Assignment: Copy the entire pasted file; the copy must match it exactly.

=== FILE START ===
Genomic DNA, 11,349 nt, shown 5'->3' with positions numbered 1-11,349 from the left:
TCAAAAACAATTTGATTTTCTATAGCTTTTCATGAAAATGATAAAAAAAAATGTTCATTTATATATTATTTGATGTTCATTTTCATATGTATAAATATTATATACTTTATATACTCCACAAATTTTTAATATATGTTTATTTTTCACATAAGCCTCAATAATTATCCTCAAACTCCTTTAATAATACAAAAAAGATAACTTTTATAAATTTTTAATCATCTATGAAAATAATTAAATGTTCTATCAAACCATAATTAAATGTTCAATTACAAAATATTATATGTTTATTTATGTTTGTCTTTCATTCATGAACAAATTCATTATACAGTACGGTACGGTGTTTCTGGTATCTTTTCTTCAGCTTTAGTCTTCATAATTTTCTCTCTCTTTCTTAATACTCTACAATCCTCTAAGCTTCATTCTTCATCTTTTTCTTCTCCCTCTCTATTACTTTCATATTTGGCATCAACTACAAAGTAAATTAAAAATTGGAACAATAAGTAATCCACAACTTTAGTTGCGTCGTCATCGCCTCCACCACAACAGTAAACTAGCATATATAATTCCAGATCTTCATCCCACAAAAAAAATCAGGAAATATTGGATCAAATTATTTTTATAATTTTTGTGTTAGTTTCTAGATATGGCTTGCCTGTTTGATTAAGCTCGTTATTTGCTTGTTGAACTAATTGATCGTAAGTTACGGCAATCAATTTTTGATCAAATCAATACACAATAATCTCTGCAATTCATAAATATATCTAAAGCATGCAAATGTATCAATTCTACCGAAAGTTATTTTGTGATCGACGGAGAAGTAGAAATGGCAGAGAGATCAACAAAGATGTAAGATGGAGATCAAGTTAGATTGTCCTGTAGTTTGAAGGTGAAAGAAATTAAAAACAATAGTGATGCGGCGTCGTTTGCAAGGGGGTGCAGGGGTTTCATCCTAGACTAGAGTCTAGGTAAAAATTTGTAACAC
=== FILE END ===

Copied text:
Genomic DNA, 11,349 nt, shown 5'->3' with positions numbered 1-11,349 from the left:
TCAAAAACAATTTGATTTTCTATAGCTTTTCATGAAAATGATAAAAAAAAATGTTCATTTATATATTATTTGATGTTCATTTTCATATGTATAAATATTATATACTTTATATACTCCACAAATTTTTAATATATGTTTATTTTTCACATAAGCCTCAATAATTATCCTCAAACTCCTTTAATAATACAAAAAAGATAACTTTTATAAATTTTTAATCATCTATGAAAATAATTAAATGTTCTATCAAACCATAATTAAATGTTCAATTACAAAATATTATATGTTTATTTATGTTTGTCTTTCATTCATGAACAAATTCATTATACAGTACGGTACGGTGTTTCTGGTATCTTTTCTTCAGCTTTAGTCTTCATAATTTTCTCTCTCTTTCTTAATACTCTACAATCCTCTAAGCTTCATTCTTCATCTTTTTCTTCTCCCTCTCTATTACTTTCATATTTGGCATCAACTACAAAGTAAATTAAAAATTGGAACAATAAGTAATCCACAACTTTAGTTGCGTCGTCATCGCCTCCACCACAACAGTAAACTAGCATATATAATTCCAGATCTTCATCCCACAAAAAAAATCAGGAAATATTGGATCAAATTATTTTTATAATTTTTGTGTTAGTTTCTAGATATGGCTTGCCTGTTTGATTAAGCTCGTTATTTGCTTGTTGAACTAATTGATCGTAAGTTACGGCAATCAATTTTTGATCAAATCAATACACAATAATCTCTGCAATTCATAAATATATCTAAAGCATGCAAATGTATCAATTCTACCGAAAGTTATTTTGTGATCGACGGAGAAGTAGAAATGGCAGAGAGATCAACAAAGATGTAAGATGGAGATCAAGTTAGATTGTCCTGTAGTTTGAAGGTGAAAGAAATTAAAAACAATAGTGATGCGGCGTCGTTTGCAAGGGGGTGCAGGGGTTTCATCCTAGACTAGAGTCTAGGTAAAAATTTGTAACAC